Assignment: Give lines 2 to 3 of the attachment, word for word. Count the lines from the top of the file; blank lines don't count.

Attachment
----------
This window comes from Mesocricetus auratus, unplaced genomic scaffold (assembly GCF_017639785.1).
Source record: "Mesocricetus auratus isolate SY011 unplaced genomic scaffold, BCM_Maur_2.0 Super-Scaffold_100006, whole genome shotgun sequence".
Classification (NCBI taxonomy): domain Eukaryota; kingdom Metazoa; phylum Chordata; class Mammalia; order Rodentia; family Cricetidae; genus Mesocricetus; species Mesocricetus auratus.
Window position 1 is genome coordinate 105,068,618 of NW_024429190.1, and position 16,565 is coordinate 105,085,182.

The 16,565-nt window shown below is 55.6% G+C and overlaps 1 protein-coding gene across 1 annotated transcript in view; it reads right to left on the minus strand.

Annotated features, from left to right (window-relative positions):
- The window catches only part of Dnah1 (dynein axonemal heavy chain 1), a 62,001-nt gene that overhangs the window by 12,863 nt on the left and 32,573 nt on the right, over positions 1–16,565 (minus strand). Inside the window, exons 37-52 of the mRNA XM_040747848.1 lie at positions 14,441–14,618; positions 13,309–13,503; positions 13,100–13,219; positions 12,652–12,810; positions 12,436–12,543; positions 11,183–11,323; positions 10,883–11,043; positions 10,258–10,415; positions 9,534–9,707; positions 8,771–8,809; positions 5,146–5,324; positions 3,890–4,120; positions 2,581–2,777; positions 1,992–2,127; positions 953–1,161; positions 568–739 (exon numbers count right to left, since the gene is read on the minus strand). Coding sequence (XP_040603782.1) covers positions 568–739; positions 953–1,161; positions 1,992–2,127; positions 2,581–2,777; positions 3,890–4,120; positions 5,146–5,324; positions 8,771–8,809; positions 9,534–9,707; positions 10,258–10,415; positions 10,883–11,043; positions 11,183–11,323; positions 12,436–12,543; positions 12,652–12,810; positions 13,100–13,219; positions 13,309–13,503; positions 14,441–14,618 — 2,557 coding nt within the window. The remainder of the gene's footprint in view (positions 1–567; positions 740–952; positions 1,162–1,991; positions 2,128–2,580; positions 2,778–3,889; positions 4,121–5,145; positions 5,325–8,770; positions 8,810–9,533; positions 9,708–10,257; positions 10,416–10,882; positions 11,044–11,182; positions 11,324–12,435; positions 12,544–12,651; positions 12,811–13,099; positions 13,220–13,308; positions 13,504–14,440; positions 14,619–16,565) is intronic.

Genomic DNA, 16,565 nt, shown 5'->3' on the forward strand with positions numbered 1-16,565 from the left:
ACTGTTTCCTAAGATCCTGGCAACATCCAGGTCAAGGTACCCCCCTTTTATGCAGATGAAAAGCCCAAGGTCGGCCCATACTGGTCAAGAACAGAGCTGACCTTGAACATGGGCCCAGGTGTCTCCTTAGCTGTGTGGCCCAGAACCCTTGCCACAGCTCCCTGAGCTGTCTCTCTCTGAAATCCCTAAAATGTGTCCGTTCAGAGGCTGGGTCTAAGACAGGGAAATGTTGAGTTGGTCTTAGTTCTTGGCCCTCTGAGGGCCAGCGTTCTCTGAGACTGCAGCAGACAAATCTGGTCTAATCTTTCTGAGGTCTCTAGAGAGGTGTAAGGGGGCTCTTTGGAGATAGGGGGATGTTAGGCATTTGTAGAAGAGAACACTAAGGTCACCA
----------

Source record: "Mesocricetus auratus isolate SY011 unplaced genomic scaffold, BCM_Maur_2.0 Super-Scaffold_100006, whole genome shotgun sequence".
Classification (NCBI taxonomy): domain Eukaryota; kingdom Metazoa; phylum Chordata; class Mammalia; order Rodentia; family Cricetidae; genus Mesocricetus; species Mesocricetus auratus.